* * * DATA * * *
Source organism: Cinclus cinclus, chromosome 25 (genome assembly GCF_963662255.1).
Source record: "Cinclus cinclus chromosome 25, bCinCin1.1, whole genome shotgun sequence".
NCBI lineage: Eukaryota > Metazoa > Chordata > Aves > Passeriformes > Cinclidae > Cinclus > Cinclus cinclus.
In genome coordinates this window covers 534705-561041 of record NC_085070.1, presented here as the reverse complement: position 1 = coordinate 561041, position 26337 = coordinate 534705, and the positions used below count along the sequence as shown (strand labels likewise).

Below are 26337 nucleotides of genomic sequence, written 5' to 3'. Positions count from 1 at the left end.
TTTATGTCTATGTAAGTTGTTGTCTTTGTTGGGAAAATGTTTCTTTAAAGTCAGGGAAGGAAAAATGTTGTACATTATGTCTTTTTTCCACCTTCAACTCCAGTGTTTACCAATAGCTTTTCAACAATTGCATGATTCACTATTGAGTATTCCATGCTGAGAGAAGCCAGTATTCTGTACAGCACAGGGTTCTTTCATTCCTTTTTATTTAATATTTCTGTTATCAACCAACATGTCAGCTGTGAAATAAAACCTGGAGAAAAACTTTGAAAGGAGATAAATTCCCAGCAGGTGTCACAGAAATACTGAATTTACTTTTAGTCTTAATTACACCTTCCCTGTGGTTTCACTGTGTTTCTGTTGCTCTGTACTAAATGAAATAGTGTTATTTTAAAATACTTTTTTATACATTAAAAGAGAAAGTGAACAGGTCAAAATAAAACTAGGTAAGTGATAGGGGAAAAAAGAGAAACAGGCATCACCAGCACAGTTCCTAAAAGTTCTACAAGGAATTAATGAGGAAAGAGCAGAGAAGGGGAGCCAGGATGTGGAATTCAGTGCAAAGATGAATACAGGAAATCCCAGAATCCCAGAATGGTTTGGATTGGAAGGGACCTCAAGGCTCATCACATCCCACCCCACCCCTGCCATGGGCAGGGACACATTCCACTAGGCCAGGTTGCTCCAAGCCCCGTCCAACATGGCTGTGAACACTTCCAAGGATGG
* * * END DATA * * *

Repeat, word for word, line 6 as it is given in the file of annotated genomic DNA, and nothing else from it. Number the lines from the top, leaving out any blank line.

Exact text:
TTTATGTCTATGTAAGTTGTTGTCTTTGTTGGGAAAATGTTTCTTTAAAGTCAGGGAAGGAAAAATGTTGTACATTATGTCTTTTTTCCACCTTCAACTCCAGTGTTTACCAATAGCTTTTCAACAATTGCATGATTCACTATTGAGTATTCCATGCTGAGAGAAGCCAGTATTCTGTACAGCACAGGGTTCTTTCATTCCTTTTTATTTAATATTTCTGTTATCAACCAACATGTCAGCTGTGAAATAAAACCTGGAGAAAAACTTTGAAAGGAGATAAATTCCCAGCAGGTGTCACAGAAATACTGAATTTACTTTTAGTCTTAATTACACCTTCCCTGTGGTTTCACTGTGTTTCTGTTGCTCTGTACTAAATGAAATAGTGTTATTTTAAAATACTTTTTTATACATTAAAAGAGAAAGTGAACAGGTCAAAATAAAACTAGGTAAGTGATAGGGGAAAAAAGAGAAACAGGCATCACCAGCACAGTTCCTAAAAGTTCTACAAGGAATTAATGAGGAAAGAGCAGAGAAGGGGAGCCAGGATGTGGAATTCAGTGCAAAGATGAATACAGGAAATCCCAGAATCCCAGAATGGTTTGGATTGGAAGGGACCTCAAGGCTCATCACATCCCACCCCACCCCTGCCATGGGCAGGGACACATTCCACTAGGCCAGGTTGCTCCAAGCCCCGTCCAACATGGCTGTGAACACTTCCAAGGATGG